Is there any time to lose improving YOUR home and lifestyle? Following is some news & research which has previously appeared in Get Results Gardening.
Gardens and Health
❏ International Society of Arboriculture, January 2015: Global research suggests forests and green spaces have a positive effect on people's health
An overview of research and the types of collaborations tree experts are involved in with the goal of better public health.
❏ HortTechnology December 2016: Exploring the Benefits of School Gardening for Children in Taiwan and Identifying the Factors Influencing these Benefits
This study identified seven benefits that school gardening children can give children, including an improvement in life skills, relationships and health.
❏ HortTechnology, December 2016: The Influence of Gardening Activities on Self-reported Health Problems, Allergies, and Body Mass Index (Abstract)
Gardening did not affect the incidence of allergies. There were no difference between gardeners and nongardeners in BMI, but gardeners reported more issues like high cholesterol and gallstones. Researchers suggest they may be using gardening as a form of "distraction therapy".
The Profit Motive
You've probably heard it said that good landscaping can help sell your home, and even get you a better price.
It's certainly a widespread belief among renovators and real estate agents, but considering the diverse factors involved in any one property sale, it's a difficult thing to measure accurately in real life.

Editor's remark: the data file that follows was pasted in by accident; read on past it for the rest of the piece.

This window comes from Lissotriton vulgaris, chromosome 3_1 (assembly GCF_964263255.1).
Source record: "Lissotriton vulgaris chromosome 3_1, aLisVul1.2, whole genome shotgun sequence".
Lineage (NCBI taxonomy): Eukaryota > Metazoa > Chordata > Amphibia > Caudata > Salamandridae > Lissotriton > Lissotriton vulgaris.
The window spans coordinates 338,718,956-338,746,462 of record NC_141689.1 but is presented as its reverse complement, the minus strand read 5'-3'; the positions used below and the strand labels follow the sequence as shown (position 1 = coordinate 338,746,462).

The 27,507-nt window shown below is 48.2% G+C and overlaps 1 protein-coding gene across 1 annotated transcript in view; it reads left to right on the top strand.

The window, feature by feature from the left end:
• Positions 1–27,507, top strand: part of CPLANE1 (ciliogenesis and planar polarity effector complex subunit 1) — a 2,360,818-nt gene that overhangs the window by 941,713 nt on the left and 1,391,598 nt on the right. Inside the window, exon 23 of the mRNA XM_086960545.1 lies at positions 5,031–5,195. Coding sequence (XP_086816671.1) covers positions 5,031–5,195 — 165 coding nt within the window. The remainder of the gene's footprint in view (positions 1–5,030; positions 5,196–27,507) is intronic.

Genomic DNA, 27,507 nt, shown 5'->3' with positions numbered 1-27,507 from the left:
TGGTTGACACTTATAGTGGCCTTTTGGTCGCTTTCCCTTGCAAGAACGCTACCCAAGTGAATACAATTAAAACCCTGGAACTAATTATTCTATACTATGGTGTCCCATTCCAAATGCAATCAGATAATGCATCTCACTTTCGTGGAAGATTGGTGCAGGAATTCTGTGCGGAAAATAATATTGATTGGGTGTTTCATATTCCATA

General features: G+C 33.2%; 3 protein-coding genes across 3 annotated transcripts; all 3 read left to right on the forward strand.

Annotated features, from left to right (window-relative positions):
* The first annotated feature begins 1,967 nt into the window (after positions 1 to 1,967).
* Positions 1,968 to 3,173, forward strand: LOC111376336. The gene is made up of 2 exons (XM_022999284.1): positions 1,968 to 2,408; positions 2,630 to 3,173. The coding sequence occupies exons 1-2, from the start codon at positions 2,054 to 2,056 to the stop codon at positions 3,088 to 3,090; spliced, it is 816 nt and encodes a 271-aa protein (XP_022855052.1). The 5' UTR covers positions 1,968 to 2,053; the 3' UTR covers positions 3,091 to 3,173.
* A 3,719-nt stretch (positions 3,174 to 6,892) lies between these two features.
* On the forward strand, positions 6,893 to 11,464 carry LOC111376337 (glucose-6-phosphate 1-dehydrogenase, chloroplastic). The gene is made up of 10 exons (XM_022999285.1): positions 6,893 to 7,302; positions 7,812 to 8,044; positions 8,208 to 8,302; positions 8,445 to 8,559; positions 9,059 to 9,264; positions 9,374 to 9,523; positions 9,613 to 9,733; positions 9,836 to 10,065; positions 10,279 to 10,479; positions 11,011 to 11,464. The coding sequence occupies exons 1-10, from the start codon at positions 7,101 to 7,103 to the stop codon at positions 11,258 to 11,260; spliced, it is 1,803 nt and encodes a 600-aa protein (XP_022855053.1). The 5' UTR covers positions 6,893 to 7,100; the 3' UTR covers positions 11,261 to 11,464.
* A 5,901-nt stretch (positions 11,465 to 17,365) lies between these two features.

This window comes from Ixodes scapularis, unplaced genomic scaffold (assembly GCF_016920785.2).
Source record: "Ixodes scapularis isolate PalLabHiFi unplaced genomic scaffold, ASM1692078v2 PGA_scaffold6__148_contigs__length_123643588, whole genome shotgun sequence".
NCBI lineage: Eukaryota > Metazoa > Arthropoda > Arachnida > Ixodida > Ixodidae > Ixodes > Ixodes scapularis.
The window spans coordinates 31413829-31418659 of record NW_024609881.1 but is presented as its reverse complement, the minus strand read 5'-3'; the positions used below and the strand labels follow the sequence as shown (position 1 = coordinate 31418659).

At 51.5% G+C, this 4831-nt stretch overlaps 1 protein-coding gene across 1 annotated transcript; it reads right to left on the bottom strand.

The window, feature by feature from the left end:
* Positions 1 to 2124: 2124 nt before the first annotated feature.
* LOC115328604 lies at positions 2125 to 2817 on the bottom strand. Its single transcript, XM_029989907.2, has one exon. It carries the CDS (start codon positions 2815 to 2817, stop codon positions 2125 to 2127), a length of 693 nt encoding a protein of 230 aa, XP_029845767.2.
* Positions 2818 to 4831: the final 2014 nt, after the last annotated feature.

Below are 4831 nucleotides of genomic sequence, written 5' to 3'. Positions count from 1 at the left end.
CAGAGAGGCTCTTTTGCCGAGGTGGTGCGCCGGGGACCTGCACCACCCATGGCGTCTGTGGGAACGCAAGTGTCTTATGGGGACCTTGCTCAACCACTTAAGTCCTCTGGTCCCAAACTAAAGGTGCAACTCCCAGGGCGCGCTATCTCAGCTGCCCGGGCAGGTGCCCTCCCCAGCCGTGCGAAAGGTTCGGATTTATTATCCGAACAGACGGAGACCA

Nevertheless, there are occasional attempts to apply testing and statistics to investigate this issue. Sometimes the landscaping of individual properties is studied, sometimes wider neighborhood effects.
A number of such studies are covered in the links below. These are drawn from all over the world and some of them are now quite dated. The extent to which comparisons with local markets can be made are therefore arguable, but property bugs may like to investigate these further.
Given the unavoidable limitations of this kind of research, we should probably avoid drawing definite conclusions from such studies. Differing tastes and market conditions specific to Australia may further reduce applicability here.
Compared to the USA, there isn't a lot of high-quality Australian information readily available online, unfortunately.
Nevertheless, here are a few studies from our continent that have some relevance.
A recent study that was actually conducted in Southeast Queensland is worth a closer look by all homeowners in the region.
For residents of increasingly dense suburbs, the road verge may be the only opportunity for enjoyment (if only "borrowed") of a moderately large tree in the vicinity of their home.
While footpath trees are mostly out of their control, homeowners can nevertheless encourage and support local authorities to plant suitable trees in their neighborhoods and maintain them properly.
Street trees could deliver in terms of property values, too. This has been shown in various American studies (see here and here), but one recently conducted in Brisbane has also indicated a connection.
The study was conducted by Lyndal Plant, University of Queensland. An article by the Nursery & Garden Industry Association summarising the results is available here (PDF download).
Besides estimates of house sale price differentials, there are interesting insights into which factors (e.g. species, age and diversity of trees present) were the most significant. If you're short of time, go straight to page three!
For more details, see Property value returns on investment in street trees: a business case for collaborative investment in Brisbane, Australia. (PDF)
Disclaimer: None of the above constitutes financial advice!